By Wendy Davis, DIGITAL NEWS DAILY - MEDIAPOST

August 31, 2020

https://www.mediapost.com/publications/article/355306/andrew-yang-backs…

Former Democratic presidential candidate Andrew Yang is backing a California ballot initiative aimed at strengthening California's already broad privacy law.

“Our data should be ours no matter what platforms and apps we use,” the entrepreneur with ties to Silicon Valley stated Monday.

Yang will serve as chair of the advisory board of Californians for Consumer Privacy -- which is behind the push for new privacy measures.

California's current Consumer Privacy Act, which took effect this year, gives consumers the right to learn what personal information about them is held by businesses, request deletion of that information, and opt out of its sale.

The 52-page Proposition 24, which will be on the California ballot in November, would broaden that law in several ways. Among others, the new measure would make it harder for companies to use data about race, ethnicity, health, or finances for advertising.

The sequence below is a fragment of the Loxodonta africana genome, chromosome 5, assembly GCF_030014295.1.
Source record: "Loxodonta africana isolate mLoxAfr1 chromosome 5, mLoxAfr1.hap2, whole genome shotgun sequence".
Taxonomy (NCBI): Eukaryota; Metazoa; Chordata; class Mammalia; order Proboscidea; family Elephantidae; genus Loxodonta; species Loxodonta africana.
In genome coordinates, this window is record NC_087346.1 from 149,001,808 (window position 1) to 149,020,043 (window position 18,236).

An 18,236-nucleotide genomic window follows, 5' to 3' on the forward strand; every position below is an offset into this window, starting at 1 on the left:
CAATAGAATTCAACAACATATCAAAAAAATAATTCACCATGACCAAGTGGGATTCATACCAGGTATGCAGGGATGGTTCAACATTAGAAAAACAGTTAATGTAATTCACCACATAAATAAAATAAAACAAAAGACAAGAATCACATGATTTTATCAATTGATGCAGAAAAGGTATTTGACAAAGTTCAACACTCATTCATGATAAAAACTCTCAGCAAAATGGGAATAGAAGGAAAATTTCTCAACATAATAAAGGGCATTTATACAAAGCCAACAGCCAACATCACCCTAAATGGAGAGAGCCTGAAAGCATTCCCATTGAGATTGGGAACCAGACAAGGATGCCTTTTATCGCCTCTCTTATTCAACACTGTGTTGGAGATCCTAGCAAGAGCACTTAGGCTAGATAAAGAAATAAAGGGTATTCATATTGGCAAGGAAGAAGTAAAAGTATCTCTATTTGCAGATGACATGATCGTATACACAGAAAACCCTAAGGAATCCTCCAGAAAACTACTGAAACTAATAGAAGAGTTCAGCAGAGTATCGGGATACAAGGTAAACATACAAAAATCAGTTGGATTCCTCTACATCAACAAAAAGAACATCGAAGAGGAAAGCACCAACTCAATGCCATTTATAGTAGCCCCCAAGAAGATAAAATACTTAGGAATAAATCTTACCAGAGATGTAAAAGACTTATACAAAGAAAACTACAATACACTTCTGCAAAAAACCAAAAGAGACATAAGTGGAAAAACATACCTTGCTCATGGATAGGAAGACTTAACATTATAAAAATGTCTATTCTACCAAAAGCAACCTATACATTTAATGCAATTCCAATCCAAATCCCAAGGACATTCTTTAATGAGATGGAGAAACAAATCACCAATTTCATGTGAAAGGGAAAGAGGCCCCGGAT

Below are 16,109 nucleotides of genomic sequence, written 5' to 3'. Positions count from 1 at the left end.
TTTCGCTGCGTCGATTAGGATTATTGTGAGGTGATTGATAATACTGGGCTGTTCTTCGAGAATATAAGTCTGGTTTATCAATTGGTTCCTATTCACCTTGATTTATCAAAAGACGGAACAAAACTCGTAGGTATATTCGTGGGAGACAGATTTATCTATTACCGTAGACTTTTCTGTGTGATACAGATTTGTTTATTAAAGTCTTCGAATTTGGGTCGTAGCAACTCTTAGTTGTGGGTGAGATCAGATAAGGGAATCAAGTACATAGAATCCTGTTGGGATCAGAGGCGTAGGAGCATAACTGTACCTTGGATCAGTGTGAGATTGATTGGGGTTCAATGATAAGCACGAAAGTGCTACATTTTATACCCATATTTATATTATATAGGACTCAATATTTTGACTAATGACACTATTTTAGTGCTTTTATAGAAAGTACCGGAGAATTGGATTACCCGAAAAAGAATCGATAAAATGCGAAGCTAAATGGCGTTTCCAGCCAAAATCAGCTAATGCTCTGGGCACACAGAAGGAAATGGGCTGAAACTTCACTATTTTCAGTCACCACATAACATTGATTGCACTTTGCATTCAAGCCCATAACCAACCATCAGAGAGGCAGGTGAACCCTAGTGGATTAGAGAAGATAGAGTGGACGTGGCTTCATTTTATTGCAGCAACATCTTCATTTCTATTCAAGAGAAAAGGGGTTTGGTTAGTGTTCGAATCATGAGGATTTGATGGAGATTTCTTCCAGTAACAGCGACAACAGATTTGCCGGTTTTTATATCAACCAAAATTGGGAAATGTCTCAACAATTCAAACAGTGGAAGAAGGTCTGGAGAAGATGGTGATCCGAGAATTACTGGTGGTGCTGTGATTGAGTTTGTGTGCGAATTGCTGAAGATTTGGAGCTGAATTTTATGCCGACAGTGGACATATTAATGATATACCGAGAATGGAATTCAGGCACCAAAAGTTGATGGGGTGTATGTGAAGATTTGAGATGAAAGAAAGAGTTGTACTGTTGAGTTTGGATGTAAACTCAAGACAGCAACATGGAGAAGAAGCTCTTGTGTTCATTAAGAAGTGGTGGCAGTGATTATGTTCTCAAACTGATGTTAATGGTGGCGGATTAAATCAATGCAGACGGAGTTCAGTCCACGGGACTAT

Advocates have had a mixed response to the proposal. Consumer Watchdog, Common Sense Media and the California NAACP support the measure, but other organizations -- including the ACLU of California and Consumer Federation of California -- oppose it.

The Electronic Frontier Foundation declined to either endorse or oppose the proposal, calling it “a mixed bag of partial steps backwards and forwards."

The Mercury News recently urged readers to vote against the ballot initiative, arguing that several provisions in the lengthy bill don't go far enough to protect consumers' privacy.

Specifically, the newspaper points specifically to provisions in Proposition 24 that would allow companies to collect data on an opt-out basis, and that could allow companies to charge higher prices to consumers who don't want to be tracked.

“Businesses should only collect data on users that 'opt-in' by affirmatively granting permission,” the paper said in a recent editorial.

“Prop. 24 would allow companies to charge higher prices to consumers who choose to protect their privacy,” the paper continued. “That’s just wrong on principle. It also places a higher burden on lower-income consumers who do not have the means to pay a premium for a superior product.”